Looking for a new book to read while staying safely at home? The Library has expanded its ebook collection to over 6000 titles, including access to over 800 new fiction titles and recent award winners.
Access to ebooks is free for all NSW residents — all you need is a Library card. Once you have registered for a card, simply head to our collection at ProQuest Ebook Central to find a wide range of titles covering business, history, self-help, travel and fiction.
If you need some tips on where to start, here are 12 hand-picked suggestions from Librarians working from home.
See What You Made Me Do
by Jess Hill, 2019
In this year’s winner of the Stella Prize, investigative journalist Jess Hill puts perpetrators of domestic abuse in the spotlight, shifting the victim-blaming narrative as she ‘radically rethinks how to confront the national crisis of fear and abuse in our homes.'
by Etgar Keret, 2019
Librarian David Berg has been enjoying this new collection of short stories, with over 20 vignettes that cover family, war and games, marijuana and cake, memory and love. Keret’s short stories ‘fit a whole novel’s worth of ideas and emotions into witty, clever hits,' says David. ‘No topic is safe from him!’
Too Much Lip
by Melissa Lucashenko, 2018
One of our Top Critics’ Picks recommendations from Library staff over summer, you can now enjoy the adventures of the wise-cracking Kerry Salter on your favourite device. ‘There is some extraordinary Indigenous writing around at present that heralds a new stage in Australian literature, perhaps in world literature,' wrote the Australian Review of Books. ‘Too Much Lip is a worthy addition to the work of such original and passionate writers as Kim Scott and Alexis Wright.’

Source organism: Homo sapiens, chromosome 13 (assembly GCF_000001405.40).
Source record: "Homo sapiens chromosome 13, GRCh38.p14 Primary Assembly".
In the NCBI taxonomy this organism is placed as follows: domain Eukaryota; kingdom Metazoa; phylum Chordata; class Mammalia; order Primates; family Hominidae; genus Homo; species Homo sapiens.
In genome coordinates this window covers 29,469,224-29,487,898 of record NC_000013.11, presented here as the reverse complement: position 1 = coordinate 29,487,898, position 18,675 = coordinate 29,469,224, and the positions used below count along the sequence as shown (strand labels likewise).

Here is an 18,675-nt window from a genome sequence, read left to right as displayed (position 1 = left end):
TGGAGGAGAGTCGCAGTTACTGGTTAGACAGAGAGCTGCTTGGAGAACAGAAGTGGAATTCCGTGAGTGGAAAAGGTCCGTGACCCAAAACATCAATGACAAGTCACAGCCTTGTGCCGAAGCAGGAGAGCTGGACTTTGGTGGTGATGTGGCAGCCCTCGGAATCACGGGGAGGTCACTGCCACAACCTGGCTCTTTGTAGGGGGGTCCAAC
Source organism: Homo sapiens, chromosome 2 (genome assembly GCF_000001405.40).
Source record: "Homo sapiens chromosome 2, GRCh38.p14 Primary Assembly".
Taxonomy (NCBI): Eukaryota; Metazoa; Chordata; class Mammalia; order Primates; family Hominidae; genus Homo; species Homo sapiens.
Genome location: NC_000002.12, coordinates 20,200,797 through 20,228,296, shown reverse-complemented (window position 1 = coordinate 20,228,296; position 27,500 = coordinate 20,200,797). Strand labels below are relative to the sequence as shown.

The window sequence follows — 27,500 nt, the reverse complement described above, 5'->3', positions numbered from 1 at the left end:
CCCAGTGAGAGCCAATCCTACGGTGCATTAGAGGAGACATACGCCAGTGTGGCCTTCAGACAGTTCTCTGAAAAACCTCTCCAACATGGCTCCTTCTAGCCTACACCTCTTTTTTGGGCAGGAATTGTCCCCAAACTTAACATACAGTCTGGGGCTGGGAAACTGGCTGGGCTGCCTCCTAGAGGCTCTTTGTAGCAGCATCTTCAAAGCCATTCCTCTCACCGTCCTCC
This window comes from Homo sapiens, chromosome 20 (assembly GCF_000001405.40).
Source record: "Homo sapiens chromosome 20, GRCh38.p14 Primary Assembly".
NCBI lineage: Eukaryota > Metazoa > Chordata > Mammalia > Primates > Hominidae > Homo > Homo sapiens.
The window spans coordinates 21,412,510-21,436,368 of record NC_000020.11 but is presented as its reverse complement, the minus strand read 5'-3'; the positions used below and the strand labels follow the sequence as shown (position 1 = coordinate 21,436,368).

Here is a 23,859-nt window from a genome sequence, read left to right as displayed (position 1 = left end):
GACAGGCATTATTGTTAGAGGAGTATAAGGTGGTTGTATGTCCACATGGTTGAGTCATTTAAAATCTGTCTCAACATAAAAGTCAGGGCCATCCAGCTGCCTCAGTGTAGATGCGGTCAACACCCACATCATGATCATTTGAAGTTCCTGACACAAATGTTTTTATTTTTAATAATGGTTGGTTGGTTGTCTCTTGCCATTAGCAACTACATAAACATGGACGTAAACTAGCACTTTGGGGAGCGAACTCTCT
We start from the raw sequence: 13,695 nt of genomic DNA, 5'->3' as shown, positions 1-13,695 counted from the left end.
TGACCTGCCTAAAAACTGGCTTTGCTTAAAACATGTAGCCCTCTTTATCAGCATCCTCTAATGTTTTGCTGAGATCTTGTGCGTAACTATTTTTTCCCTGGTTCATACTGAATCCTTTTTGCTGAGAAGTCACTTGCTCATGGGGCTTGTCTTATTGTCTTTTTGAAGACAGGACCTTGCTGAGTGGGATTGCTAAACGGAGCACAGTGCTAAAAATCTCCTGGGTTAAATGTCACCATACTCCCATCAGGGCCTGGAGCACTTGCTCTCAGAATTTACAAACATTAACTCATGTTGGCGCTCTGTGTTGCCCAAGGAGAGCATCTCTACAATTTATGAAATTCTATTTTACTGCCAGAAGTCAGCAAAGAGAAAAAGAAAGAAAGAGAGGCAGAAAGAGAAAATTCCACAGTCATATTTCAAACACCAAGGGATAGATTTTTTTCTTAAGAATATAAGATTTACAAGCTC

Pathfinders: A History of Aboriginal Trackers in NSW
by Michael Bennett, 2020
Librarian Andy Carr recommends this story of the more than a thousand Aboriginal men and women who toiled for colonial authorities across the state after 1862 as trackers. 'It highlights the lives of the Indigenous Australians,' says Andy, ‘including the legendary Alec Riley of Dubbo, who worked for the NSW Police Service to locate escaped convicts, murderers and a variety of felons.'
by Toby Litt, 2019
‘The title alone seemed appropriate to these times,' says SLNSW staff member Mathilde de Hauteclocque. ‘Protagonist Elliott is in a wheelchair, able to move only his right hand. His world is built on sounds and reflections and glimpses, on tiny observations that explode out into an understanding of his world, and the people in it, that is full of love and humour — and patience. It’s a very tender example of just what can be created in confinement.’
Earthly Delights — Corinna Chapman series #1
by Kerry Greenwood, 2004
'You can smell the bread being described in this delightful dip into this inner city baker’s life,' says librarian Philippa Stevens, suggesting that it’s time to start in on this enduring gastronomical crime series. She adds that it’s 'complete with an interesting cast of locals and a highly enjoyable focus on food and drink throughout.'